There’s always a storyline when it comes to The Players Championship

Many consider it the fifth major. Certainly the participants do. After all, it is The Players Championship.

This is a tournament that every professional golfer wants to win. The setting in Ponte Vedra Beach, Florida is beautiful. The last three holes are awesome. The risk/reward par 5 16th could mean eagle or could mean double bogey. The short par 3 island green that follows is one of the most famous holes in golf. Follow that with a par 4 that has water on the left side from tee to green (what a great title for a column) and you have the setting for remarkable finishes.

It seems that every year The Players Championship has a storyline or two. It may include some great shots. It may involve some memorable calls. In many cases it involves those last three holes. Let’s see what kind of golf fan you are. How many of these moments can you recall?

The Chip In! New Zealander Craig Perks found himself in the final pairing in 2002. He was 3-over par for the day coming to No. 16, but was just one shot back. His second shot on the par 5 headed for the water before settling down in the rough just a few feet from getting wet.

From there, Perks chipped in for eagle. Do you recall that chip in? If you do, you probably realize that it’s not the chip in I’m referring to! Perks went to 17 and made a slippery 28-footer for birdie before getting into trouble off the tee on the final hole.

His third shot airmailed the green and Perks then calmly chipped in AGAIN and won the tournament by two shots!

Alas, his career went south from there as he never won on tour again. In fact, he made just one cut in 33 starts the last two years he competed. But his performance at Sawgrass in 2002 created memories that will last a lifetime, not only for Perks but for all golf fans.

Better Than Most! Tiger Woods faced a ridiculous 60-foot putt on the island green in the third round in 2001. Broadcaster Gary Koch informed the audience how difficult the putt really was as Tiger needed to get the ball just over a ridge before it would pick up speed and break two different ways before reaching the hole.

As Tiger struck the putt and it headed over the ridge, Koch intoned “better than most” once and then uttered those words again as the ball disappeared into the cup. Tiger went on to win the tournament and the phrase still resonates with golf fans everywhere.

Be Right Today! The year was 2000 and this memorable comment came from a golfer himself. Hal Sutton was leading as he played his second to the 18th. As he watched the ball spiral toward the green, his thoughts were picked up by a microphone.

“Be right. Be right today” Sutton said. As the ball settled near the hole, Sutton pumped his right fist saying “YES!”

How many of us have used the phrase on our own shots since that day. Come on, admit it. I know I have said it.

The Seagull! Do you remember when the seagull picked up a golf ball on the 17th green and flew off before dropping the ball into the water? I’ll bet you do. Do you remember the golfer whose ball was pilfered? If you said Brad Fabel you are a true golf fan.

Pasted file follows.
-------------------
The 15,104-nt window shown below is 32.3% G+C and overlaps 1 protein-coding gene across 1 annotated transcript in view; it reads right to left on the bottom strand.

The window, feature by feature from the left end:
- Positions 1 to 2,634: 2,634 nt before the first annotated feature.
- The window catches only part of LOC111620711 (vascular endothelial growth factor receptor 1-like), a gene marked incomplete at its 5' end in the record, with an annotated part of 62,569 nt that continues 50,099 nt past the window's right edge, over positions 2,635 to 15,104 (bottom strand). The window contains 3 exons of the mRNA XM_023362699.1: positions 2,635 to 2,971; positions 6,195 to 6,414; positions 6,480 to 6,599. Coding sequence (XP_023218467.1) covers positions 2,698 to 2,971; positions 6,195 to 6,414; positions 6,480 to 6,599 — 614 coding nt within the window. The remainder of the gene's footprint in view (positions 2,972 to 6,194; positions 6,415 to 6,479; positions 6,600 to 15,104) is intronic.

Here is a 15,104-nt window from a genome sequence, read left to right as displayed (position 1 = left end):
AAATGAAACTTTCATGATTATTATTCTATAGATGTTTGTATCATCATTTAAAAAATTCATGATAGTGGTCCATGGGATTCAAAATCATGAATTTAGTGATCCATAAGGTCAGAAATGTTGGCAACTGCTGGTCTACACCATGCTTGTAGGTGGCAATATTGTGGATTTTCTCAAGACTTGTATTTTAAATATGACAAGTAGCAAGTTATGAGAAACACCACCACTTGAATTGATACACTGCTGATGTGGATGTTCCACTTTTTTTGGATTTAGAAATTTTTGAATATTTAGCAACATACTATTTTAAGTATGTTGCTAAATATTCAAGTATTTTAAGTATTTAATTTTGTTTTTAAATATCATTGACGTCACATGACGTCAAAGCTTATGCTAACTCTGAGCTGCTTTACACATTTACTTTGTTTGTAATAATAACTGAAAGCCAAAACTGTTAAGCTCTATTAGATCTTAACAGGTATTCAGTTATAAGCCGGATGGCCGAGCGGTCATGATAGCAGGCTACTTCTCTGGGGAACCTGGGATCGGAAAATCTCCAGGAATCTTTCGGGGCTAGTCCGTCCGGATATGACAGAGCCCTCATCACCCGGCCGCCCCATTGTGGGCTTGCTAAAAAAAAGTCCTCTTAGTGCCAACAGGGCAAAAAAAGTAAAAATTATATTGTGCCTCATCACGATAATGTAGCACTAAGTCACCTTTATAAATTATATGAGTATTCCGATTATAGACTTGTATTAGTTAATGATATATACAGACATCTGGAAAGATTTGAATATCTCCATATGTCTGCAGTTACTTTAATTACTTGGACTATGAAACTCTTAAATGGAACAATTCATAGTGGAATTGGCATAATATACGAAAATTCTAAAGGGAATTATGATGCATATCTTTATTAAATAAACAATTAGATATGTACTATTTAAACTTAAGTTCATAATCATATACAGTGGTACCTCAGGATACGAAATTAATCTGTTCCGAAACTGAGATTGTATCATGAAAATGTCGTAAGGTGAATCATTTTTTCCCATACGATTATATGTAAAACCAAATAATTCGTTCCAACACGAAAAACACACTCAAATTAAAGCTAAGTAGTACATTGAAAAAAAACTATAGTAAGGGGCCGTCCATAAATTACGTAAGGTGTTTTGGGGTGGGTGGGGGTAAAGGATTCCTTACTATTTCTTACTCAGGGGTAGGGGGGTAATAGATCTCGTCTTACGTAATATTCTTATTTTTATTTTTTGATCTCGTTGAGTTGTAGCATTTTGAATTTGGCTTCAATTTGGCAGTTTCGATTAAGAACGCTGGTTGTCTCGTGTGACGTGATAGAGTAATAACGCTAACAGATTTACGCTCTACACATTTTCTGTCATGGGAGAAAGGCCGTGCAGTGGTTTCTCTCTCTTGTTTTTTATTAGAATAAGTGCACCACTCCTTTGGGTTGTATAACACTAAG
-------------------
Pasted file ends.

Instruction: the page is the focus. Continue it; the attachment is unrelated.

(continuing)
So what was the ruling on this bizarre turn of events in the 1998 Players? Fabel was allowed to replace his ball with no penalty as thousands of fans helped him choose the correct spot. He then proceeded to three-putt for a bogey!

I’m guessing you didn’t know that. Fabel will always be the storyline when it comes to the plucky seagull, which is too bad. Otherwise he might be remembered as the first golfer to ace the 17th, which he did 12 years earlier. There have been others since, but even if there hadn’t been, Fabel will always be linked to the seagull!

So was there a storyline for the 2018 Players Championship? Of course there was. For a while on Sunday the storyline was Tiger Woods. He made a charge, stringing birdies and getting within four shots of the lead, only to plop his tee shot into the water on — what else — the 17th.

But this year the storyline began and ended with the winner of the tournament. Webb Simpson was not on anyone’s radar going into the event. Even though he was a major champion (the U.S. Open at Olympic Club in 2012) he had not won on tour since October of 2013.

His troubles could be traced in large part to the outlawing of the long, anchored putter that he used to win the Open. But Simpson got a tip on putting recently, and it was his putting that carried the day.

He ran in putts from all over the place including “off” the green as he built a big lead. His second round course record tying 63 included a double bogey on the — again, wait for it — 17th! His final round also included a double bogey on the finishing hole. By then however, he had a commanding lead and won by four shots.

Will this be the tournament that propels Simpson back to prominence? It very well could be and that would be pretty big storyline as well!

Al Stephenson is the bowling/golf columnist for The Advertiser-Tribune.

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